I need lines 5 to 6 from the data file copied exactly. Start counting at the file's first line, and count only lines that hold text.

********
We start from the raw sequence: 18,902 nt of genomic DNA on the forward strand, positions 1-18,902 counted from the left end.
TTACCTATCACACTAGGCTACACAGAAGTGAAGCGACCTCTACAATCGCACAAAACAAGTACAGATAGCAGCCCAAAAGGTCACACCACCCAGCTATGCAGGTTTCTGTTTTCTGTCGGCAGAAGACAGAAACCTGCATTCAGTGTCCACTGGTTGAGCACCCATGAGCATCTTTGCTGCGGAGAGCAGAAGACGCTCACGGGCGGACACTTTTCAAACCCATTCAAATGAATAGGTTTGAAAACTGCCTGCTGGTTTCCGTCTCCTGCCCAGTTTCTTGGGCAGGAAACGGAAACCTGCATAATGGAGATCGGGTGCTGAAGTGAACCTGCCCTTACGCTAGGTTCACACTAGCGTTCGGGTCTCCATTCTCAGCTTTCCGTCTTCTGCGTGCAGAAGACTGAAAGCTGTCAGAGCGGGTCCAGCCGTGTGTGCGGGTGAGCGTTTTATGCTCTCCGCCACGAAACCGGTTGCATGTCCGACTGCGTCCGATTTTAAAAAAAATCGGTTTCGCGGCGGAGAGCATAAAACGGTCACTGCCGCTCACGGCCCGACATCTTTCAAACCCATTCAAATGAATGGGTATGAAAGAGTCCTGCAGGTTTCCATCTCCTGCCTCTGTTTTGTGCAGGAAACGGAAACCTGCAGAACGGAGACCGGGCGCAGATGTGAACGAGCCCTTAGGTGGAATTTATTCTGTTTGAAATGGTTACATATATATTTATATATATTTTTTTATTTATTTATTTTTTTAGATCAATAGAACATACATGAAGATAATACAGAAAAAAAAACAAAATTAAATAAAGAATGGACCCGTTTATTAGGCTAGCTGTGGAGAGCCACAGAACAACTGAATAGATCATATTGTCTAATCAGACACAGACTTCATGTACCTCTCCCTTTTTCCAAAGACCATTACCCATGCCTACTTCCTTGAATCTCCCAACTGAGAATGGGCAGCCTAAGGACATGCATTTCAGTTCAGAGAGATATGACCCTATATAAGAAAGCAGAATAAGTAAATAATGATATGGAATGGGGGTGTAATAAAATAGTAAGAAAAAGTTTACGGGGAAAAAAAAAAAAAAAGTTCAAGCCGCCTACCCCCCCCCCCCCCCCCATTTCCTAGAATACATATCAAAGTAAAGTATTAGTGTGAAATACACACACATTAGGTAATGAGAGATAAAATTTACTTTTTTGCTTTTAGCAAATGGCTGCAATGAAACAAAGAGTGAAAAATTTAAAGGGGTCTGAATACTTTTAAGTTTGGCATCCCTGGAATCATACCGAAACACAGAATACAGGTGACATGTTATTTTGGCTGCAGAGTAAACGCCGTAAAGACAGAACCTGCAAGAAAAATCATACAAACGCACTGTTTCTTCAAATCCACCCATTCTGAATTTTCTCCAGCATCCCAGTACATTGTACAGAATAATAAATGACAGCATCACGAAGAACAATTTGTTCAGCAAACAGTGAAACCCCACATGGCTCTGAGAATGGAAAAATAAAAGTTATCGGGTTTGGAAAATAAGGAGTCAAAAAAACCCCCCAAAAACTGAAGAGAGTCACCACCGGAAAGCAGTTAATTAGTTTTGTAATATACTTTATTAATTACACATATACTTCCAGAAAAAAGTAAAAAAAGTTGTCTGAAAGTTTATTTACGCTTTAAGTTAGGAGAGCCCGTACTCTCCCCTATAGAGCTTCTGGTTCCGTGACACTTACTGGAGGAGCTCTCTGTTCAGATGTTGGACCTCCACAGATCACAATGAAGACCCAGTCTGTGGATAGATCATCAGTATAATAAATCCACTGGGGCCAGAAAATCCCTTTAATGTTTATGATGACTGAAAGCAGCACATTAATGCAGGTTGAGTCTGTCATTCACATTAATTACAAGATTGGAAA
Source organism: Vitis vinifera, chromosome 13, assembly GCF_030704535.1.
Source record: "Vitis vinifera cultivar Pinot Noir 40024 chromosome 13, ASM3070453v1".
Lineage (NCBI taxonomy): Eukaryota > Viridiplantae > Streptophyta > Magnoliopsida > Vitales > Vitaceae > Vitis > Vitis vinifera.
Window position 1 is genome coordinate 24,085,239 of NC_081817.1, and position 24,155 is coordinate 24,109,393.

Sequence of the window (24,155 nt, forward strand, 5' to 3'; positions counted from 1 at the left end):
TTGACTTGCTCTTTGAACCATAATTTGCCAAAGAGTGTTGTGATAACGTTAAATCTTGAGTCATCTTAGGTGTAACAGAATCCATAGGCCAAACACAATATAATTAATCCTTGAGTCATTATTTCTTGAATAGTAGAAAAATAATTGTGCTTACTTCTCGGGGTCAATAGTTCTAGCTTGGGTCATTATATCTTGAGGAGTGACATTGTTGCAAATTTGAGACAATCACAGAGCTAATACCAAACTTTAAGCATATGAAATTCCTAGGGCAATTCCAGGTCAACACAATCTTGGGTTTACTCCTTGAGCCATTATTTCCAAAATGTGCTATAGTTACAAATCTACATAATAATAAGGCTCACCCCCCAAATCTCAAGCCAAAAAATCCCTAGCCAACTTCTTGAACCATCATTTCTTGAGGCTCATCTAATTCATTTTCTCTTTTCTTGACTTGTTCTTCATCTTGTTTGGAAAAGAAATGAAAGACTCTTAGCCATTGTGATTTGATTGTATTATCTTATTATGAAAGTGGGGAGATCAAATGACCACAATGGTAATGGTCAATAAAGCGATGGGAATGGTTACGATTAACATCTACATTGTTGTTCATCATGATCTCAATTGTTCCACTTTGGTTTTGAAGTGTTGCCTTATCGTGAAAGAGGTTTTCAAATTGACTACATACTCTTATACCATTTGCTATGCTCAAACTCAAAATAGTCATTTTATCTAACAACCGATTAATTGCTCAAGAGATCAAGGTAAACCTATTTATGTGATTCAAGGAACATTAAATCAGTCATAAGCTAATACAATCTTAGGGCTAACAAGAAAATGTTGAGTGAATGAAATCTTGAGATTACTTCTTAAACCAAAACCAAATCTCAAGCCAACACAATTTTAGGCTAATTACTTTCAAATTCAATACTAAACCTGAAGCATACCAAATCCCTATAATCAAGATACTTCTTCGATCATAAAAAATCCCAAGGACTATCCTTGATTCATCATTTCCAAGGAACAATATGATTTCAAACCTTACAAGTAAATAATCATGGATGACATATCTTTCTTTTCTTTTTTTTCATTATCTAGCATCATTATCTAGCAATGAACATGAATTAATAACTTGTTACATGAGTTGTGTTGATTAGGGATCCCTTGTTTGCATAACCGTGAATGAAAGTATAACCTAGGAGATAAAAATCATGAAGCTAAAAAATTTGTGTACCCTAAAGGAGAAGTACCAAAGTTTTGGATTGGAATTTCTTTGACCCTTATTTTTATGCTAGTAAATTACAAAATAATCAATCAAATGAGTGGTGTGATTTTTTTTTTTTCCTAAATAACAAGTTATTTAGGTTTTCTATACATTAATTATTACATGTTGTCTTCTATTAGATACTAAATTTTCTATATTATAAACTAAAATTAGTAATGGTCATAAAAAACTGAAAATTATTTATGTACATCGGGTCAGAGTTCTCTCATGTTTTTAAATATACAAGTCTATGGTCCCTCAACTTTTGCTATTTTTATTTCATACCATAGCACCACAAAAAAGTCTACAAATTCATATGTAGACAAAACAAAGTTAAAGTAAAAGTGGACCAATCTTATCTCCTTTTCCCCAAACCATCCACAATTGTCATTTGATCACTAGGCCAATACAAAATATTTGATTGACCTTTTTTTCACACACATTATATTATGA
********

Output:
Lineage (NCBI taxonomy): Eukaryota > Viridiplantae > Streptophyta > Magnoliopsida > Vitales > Vitaceae > Vitis > Vitis vinifera.
Window position 1 is genome coordinate 24,085,239 of NC_081817.1, and position 24,155 is coordinate 24,109,393.